Sorbet de Lavande en Tulipes

Lavender Sorbet in Biscuit Tulips

Preparation info

  • Difficulty


  • Makes



Appears in

French Country Kitchen

French Country Kitchen

By Geraldene Holt

Published 1987

  • About

I had always wanted to devise a lavender sorbet using the fresh flowers from my French lavender bushes. And one autumn when I returned from France I discovered that the Country Gentlemen’s Association had published this recipe from John McGeever, head chef at Congham Hall in lavender-growing Norfolk. I love it but a friend said the taste reminded him of being in a nightclub at 3 o’clock in the morning ! The sorbet is even more beguiling served in these fragile biscuits that resemble folded porcelain.



  • 2 ripe Ogen or honeydew melons
  • 1–2 lemons
  • 115 g(4 oz) caster sugar
  • ½ bottle champagne or dry sparkling wine
  • 15 g(½ oz) fresh lavender flowers
  • 2 egg whites
  • a few drops of blue colouring


  • 2 egg whites
  • 115 g(4 oz) caster sugar
  • a few drops of vanilla essence
  • 45 g( oz) flour
  • 55 g(2 oz) butter, melted


Halve the melons, discard the seeds and scrape all the flesh into a blender or processor. Purée with the juice of the lemons and the sugar.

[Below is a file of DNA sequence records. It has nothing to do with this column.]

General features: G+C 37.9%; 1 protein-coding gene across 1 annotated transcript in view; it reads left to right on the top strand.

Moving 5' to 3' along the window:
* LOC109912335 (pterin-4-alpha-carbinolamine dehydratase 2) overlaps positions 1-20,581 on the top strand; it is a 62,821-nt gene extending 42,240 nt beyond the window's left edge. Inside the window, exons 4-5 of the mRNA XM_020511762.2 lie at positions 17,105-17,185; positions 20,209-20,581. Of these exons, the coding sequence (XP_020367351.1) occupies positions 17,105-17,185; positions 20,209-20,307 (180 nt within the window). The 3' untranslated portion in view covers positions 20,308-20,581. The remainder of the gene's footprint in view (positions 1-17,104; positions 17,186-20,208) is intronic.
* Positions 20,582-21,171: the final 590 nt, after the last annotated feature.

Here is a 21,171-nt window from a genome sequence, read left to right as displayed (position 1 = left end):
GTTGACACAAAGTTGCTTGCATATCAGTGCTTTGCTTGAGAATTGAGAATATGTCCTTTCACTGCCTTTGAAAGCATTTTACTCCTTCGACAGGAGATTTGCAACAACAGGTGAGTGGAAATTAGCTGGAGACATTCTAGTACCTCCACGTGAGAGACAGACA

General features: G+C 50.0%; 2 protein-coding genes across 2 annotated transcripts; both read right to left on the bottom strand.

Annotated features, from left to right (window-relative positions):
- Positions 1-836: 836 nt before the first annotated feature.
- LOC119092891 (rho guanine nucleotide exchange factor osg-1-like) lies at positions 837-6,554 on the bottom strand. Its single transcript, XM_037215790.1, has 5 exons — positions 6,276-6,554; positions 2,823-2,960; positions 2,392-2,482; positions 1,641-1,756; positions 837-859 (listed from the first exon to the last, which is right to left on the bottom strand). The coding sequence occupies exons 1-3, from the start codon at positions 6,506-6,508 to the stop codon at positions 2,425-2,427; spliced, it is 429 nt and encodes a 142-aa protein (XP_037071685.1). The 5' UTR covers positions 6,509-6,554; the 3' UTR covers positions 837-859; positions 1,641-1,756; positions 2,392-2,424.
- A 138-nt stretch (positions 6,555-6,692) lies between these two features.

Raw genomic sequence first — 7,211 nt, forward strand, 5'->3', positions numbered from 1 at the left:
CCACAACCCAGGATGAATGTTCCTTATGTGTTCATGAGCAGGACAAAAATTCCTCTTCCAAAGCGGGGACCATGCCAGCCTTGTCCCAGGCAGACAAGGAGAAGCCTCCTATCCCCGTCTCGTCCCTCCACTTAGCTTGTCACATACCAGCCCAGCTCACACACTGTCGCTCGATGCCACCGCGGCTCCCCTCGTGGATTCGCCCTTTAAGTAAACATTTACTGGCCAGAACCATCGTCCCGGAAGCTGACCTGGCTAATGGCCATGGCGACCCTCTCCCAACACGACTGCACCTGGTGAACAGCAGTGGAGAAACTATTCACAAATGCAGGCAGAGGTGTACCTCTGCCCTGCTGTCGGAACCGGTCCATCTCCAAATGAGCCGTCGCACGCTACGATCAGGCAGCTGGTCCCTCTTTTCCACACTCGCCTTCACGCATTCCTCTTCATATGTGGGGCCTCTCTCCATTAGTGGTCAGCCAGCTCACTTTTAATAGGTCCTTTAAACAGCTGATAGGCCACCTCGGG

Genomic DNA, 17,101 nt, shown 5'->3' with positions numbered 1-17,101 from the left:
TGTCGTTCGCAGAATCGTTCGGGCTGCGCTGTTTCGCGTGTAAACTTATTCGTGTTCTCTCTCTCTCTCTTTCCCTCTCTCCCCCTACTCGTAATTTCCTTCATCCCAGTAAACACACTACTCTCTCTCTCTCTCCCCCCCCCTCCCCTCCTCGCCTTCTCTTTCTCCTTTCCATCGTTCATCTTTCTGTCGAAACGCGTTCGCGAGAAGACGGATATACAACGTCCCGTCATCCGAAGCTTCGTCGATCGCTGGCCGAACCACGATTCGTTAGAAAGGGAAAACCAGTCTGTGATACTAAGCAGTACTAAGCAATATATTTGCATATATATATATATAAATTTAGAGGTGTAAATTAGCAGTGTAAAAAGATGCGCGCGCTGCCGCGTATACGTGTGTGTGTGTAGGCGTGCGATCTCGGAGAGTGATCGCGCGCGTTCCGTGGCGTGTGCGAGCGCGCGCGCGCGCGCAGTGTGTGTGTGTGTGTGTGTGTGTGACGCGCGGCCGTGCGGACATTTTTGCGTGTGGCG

Gently warm the wine in a glass or enamel pan, remove from the heat and stir in the lavender flowers. Leave to infuse for 10–15 minutes and strain through a fine sieve, pressing to extract the oil. Cool and add to the purée.

Whisk the egg whites until stiff and fold into the lavender purée. Add a drop or two of blue food colouring if you wish, just to give the sorbet a pale lavender hue.

Turn into a lidded plastic container and freeze. Whisk lightly after 30 minutes to check that no liquid has separated out at the bottom. Freeze until firm.

To make the tulipes, whisk the egg whites lightly, add the sugar and vanilla essence and whisk again. Sift the flour on to the mixture and stir in the melted butter.

Place level tablespoons of the mixture, well-spaced, on buttered non-stick baking sheets. Bake in a hot oven (Mark 7, 220°C, 425 F) for about 5 minutes until each biscuit is pale yellow with a golden brown rim.

Remove from the oven, leave for 30 seconds, and then, using a palette knife, gently lift off each biscuit and place over an upturned glass or into a shallow dish or bowl, fluting the edge as you do so. After a few minutes when the tulipe has cooled and hardened, lift off and place on a wire rack. Store the tulipe in a lidded box in a dry place until required. These biscuits also freeze well for up to 2 months.